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   As far as the musical track goes, most of it was bland. Unlike most other FF games (where there are usually a few good tracks), nothing in XIII stood out as great. It was just there. The combat music was good, but not memorable. However the end fight music is great. I still have it stuck in my head a day later.

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Gameplay: 7.8/10 

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   Final Fantasy XIII is a very linear game in story and area. It does open up in the later stages of the game. While I do enjoy exploring dungeons, towns & the world at large, linear games don't bother me as much as it does others. I do wish I could have explored Cocoon, but given the story and how people feel about L'Cie, I can also see where it wouldn't be as beneficial to have towns to explore. Lynching mobs are never good in real life, in a game they can be annoying as well. When you hit the last chapter you do have an option of going back to Gran Pulse for some extra leveling and the Missions. Or after you beat the game you can reload it and the Crystarium grid is expanded one last time, and you can then hit Gran Pulse and have an easier time of doing the Cie'th Stone Missions.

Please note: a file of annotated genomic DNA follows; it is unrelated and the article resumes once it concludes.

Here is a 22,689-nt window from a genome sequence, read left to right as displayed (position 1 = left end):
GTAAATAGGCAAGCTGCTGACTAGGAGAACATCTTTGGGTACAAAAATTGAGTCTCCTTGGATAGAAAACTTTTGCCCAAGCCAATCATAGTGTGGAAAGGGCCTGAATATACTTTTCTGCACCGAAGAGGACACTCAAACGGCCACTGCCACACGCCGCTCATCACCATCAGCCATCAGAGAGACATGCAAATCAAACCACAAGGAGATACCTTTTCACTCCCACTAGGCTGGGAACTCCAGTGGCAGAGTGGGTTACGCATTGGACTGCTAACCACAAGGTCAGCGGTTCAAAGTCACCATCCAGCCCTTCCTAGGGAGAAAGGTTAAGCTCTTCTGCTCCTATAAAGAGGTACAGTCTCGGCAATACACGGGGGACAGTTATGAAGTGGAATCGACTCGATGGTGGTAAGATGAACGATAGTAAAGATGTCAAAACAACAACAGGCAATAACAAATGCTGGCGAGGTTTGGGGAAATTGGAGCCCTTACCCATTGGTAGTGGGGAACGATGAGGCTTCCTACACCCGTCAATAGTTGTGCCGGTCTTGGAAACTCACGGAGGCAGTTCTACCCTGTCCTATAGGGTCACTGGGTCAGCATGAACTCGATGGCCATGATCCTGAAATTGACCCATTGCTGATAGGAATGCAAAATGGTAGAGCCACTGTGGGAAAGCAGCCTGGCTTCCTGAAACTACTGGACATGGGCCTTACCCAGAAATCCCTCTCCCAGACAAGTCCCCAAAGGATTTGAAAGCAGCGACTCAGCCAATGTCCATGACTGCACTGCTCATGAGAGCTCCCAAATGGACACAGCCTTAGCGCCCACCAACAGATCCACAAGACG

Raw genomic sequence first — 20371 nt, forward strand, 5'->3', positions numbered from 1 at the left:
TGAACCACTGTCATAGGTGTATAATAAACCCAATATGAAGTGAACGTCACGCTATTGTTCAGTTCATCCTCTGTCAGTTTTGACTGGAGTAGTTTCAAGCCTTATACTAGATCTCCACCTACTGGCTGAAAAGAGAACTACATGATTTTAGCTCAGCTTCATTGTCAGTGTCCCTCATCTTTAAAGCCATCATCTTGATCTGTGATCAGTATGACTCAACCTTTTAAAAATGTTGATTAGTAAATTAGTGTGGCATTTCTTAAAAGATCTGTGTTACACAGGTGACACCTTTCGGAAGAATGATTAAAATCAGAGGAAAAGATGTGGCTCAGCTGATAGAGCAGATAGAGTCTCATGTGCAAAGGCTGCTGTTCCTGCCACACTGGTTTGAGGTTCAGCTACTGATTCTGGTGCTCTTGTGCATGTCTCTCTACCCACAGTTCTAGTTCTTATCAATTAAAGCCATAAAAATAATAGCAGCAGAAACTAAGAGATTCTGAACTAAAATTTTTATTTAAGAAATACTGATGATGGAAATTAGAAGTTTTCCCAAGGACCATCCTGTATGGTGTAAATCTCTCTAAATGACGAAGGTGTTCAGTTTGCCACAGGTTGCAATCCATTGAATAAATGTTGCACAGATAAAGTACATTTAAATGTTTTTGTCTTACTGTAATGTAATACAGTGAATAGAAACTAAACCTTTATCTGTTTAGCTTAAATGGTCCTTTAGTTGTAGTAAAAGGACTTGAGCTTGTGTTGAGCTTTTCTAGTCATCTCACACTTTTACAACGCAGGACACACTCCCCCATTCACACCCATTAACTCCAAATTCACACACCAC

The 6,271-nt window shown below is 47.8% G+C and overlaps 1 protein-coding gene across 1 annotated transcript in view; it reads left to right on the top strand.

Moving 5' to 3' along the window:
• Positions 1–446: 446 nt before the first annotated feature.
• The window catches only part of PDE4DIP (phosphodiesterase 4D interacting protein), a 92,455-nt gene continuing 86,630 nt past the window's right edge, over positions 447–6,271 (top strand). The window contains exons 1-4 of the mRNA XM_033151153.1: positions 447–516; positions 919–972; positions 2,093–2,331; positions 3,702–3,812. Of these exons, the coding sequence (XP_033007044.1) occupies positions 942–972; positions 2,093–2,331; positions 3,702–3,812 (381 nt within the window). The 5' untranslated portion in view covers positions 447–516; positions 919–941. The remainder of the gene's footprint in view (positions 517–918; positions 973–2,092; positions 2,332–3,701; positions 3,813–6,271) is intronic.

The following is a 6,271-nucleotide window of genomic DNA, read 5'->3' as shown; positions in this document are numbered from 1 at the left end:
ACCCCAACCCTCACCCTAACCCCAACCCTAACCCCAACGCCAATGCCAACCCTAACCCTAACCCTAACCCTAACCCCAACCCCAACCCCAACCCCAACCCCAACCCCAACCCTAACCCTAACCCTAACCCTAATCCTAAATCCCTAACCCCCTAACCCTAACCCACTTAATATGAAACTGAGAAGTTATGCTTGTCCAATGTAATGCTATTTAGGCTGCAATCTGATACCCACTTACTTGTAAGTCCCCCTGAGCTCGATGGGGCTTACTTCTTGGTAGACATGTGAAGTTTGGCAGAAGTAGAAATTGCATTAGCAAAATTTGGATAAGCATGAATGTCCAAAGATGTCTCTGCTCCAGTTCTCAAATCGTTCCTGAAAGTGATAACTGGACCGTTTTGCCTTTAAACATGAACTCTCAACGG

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   Similar to Crisis Core, all shopping is done via the save points. Think of it either like a vending machine or online shopping with instant delivery via Moogle Express. There isn't much point to buying any sundry items like potions or items to cure fog or daze. You are automatically healed after battle and you don't use magic points. Not particularly peachy on the idea of auto healing, but do pick up some Phoenix Downs for raising your KO'd characters in battle. Very useful in Boss fights.

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    Crystarium - In a way this system is very similar to the sphere system of FFX and the grid system of XII. I am not happy they removed the actual character leveling that is generally the heart of the RPG system. I love having the sounds that accompanies gaining a level, not to mention the joy of gaining a level as well as new abilities and improved stats. But at the same time, the Crystarium Points allow you to choose your path as well. Nothing is perfect, but it does feel more like leveling that the Sphere system of X.